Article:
Digital medicine's extraordinary ability to communicate with patients, especially in under-served communities, could help reorient the biotech industry to better address aging and its associated diseases.

Polygenic transmission disequilibrium confirms that common and rare variation...
Elise Robinson and colleagues present the polygenic transmission disequilibrium test (pTDT) for evaluating transmission of polygenic risk in family-based study designs. The authors apply pTDT to a cohort of autism spectrum disorder (ASD) families and find that common polygenic variation acts additively with de novo variants to contribute to ASD risk.

Fifteen new risk loci for coronary artery disease highlight arterial-wall-spe...
Joanna Howson and colleagues perform a genome-wide association study and meta-analysis for coronary artery disease in large, trans-ancestry cohorts. They identify 15 new loci and correlate these regions with cell-type-specific gene expression and plasma protein levels to find novel pathways and potential mechanisms of disease.

Polygenic burdens on cell-specific pathways underlie the risk of rheumatoid a...
Yuta Kochi and colleagues perform expression quantitative trait loci (eQTL) analysis on five subsets of immune cells individually sorted from blood from 105 individuals. They develop an integrated analysis pipeline of expression and epigenomic data along with gene association to identify cell-specific candidate causal genes and apply this to rheumatoid arthritis.

Identification of 19 new risk loci and potential regulatory mechanisms influe...
Clare Turnbull and colleagues report discovery of 19 new susceptibility loci for testicular germ cell tumor (TGCT) and provide evidence for a network of physical interactions between TGCT risk variants and candidate causal genes. Their findings implicate widespread disruption of developmental transcriptional regulators in TGCT susceptibility, consistent with failed primordial germ cell differentiation as an initiating step in oncogenesis.

Biallelic TRIP13 mutations predispose to Wilms tumor and chromosome missegreg...
Nazneen Rahman, Geert Kops and colleagues report the identification of biallelic loss-of-function mutations in TRIP13 in six individuals with Wilms tumor who presented with features of mosaic variegated aneuploidy. They show that TRIP13-mutant cells show spindle assembly checkpoint defects and suggest that mechanisms leading to aneuploidy may contribute directly to increased cancer risk.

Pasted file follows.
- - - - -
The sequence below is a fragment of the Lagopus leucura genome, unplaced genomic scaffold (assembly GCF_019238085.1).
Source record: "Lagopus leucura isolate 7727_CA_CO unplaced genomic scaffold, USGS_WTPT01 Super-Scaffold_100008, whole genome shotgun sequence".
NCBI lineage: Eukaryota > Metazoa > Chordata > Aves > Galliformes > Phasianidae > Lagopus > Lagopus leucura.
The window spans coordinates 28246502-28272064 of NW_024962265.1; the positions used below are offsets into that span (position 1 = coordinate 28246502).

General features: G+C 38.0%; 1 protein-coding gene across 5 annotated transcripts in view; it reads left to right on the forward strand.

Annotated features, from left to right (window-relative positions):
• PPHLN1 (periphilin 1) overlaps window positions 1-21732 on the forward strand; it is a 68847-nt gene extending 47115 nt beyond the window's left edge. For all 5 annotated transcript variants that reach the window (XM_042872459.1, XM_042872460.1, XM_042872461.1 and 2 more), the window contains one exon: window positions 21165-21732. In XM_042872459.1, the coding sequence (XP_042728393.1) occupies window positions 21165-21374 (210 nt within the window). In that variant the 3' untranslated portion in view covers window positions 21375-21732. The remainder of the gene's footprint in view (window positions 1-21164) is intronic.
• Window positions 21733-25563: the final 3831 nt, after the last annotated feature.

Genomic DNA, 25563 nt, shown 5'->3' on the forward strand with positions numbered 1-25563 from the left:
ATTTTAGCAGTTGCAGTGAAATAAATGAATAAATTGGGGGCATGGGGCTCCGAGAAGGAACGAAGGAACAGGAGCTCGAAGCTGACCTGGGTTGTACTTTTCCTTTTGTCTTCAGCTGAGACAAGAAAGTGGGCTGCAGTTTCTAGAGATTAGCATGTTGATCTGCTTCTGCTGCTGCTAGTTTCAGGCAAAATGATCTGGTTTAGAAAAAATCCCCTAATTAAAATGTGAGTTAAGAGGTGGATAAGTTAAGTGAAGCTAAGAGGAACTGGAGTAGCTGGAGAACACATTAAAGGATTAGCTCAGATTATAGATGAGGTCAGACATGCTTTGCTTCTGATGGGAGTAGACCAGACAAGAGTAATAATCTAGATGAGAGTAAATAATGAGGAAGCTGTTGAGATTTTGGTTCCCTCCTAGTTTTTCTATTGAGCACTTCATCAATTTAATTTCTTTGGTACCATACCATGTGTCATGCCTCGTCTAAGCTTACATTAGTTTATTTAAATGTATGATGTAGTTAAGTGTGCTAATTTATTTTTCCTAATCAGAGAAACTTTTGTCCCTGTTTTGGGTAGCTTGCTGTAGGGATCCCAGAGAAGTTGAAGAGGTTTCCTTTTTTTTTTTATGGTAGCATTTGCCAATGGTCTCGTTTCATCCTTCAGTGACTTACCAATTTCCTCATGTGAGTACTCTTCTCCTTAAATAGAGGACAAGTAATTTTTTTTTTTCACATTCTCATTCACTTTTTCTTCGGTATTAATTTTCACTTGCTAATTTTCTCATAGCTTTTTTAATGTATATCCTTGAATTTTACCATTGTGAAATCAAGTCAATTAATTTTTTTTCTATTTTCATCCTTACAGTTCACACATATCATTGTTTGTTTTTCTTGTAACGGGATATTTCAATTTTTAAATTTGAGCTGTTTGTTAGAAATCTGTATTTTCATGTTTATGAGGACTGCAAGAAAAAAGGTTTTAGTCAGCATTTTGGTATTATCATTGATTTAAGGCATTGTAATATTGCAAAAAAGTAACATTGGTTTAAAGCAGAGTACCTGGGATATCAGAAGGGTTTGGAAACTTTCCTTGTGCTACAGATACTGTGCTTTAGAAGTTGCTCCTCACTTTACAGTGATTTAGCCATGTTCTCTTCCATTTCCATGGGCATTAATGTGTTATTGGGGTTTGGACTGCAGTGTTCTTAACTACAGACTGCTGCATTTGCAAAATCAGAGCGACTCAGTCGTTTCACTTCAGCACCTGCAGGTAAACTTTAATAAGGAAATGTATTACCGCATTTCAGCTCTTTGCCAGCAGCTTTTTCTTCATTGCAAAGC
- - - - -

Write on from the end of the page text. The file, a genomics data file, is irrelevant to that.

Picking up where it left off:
Tissue-resident memory features are linked to the magnitude of cytotoxic T ce...
Vijayanand and colleagues use genome-wide RNA sequencing for transcriptional profiling of CD8+ T cells from tumors and adjacent uninvolved lung tissue from patients with early-stage lung cancer. A tissue-resident memory signature is associated with enhanced cytotoxicity and improved survival.

Thermoneutral housing exacerbates nonalcoholic fatty liver disease in mice an...
Current mouse models of nonalcoholic steatohepatitis are limited, making identification and preclinical testing of new treatments challenging. Housing mice at thermoneutrality leads to less stress, a stronger immune response and better modeling of this condition.

Nature Reviews

Melanoma: a global perspective
Most of our current knowledge of melanoma is derived from the study of patients from populations of European descent, for whom public health, sun protection initiatives and screening measures have appreciably decreased disease mortality. Notably, some melanoma subtypes that most commonly develop in other populations

T cells: Staying alive with S1P
Sphingosine 1-phosphate promotes naive T cell survival by supporting their mitochondrial function.

Unfolded protein response: Reacting to membrane stress
Changes in endoplasmic reticulum membrane composition induce the oligomerization of Ire1 and activate the unfolded protein response.

Psychiatric disorders: A sensitive window
In mice, postnatal stress leads to long-lasting changes in transcription in the ventral tegmental area, sensitizing the brain to stress later in life.